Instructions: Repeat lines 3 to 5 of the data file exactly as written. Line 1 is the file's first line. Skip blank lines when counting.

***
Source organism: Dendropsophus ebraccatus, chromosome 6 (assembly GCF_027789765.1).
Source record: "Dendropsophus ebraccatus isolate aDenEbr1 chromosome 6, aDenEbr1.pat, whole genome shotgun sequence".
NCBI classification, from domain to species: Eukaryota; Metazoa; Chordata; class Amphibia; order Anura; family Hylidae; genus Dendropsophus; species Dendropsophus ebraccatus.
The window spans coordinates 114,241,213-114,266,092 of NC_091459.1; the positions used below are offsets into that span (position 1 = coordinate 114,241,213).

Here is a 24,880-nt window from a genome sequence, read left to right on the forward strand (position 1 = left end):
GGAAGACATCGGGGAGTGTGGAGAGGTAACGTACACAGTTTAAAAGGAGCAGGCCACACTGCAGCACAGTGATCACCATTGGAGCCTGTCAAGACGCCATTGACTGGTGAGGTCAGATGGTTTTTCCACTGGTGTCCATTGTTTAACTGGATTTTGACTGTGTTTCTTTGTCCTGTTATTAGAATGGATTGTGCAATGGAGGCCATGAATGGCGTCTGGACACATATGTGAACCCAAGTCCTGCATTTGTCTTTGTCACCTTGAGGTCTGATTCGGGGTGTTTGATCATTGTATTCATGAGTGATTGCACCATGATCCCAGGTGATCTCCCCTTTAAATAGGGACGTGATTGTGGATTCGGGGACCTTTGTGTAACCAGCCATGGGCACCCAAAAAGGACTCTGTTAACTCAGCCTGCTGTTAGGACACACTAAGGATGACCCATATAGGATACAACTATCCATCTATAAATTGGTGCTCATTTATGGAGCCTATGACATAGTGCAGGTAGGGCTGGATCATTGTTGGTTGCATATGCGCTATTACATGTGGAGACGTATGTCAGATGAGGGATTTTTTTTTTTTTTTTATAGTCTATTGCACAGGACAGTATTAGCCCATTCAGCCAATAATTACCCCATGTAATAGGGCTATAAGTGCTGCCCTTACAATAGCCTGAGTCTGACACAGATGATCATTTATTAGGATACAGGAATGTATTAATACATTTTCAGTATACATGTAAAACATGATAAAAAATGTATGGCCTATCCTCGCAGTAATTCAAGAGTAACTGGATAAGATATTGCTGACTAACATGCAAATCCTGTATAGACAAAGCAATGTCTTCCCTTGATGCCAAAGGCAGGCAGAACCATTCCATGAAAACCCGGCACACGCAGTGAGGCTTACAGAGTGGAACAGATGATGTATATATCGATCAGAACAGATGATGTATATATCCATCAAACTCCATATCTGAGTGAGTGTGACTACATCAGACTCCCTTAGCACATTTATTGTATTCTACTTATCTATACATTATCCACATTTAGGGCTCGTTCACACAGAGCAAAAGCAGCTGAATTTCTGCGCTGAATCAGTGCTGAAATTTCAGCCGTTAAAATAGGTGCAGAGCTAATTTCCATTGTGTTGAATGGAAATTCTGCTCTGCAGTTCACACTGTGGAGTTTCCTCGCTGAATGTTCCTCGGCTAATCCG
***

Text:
NCBI classification, from domain to species: Eukaryota; Metazoa; Chordata; class Amphibia; order Anura; family Hylidae; genus Dendropsophus; species Dendropsophus ebraccatus.
The window spans coordinates 114,241,213-114,266,092 of NC_091459.1; the positions used below are offsets into that span (position 1 = coordinate 114,241,213).

Here is a 24,880-nt window from a genome sequence, read left to right on the forward strand (position 1 = left end):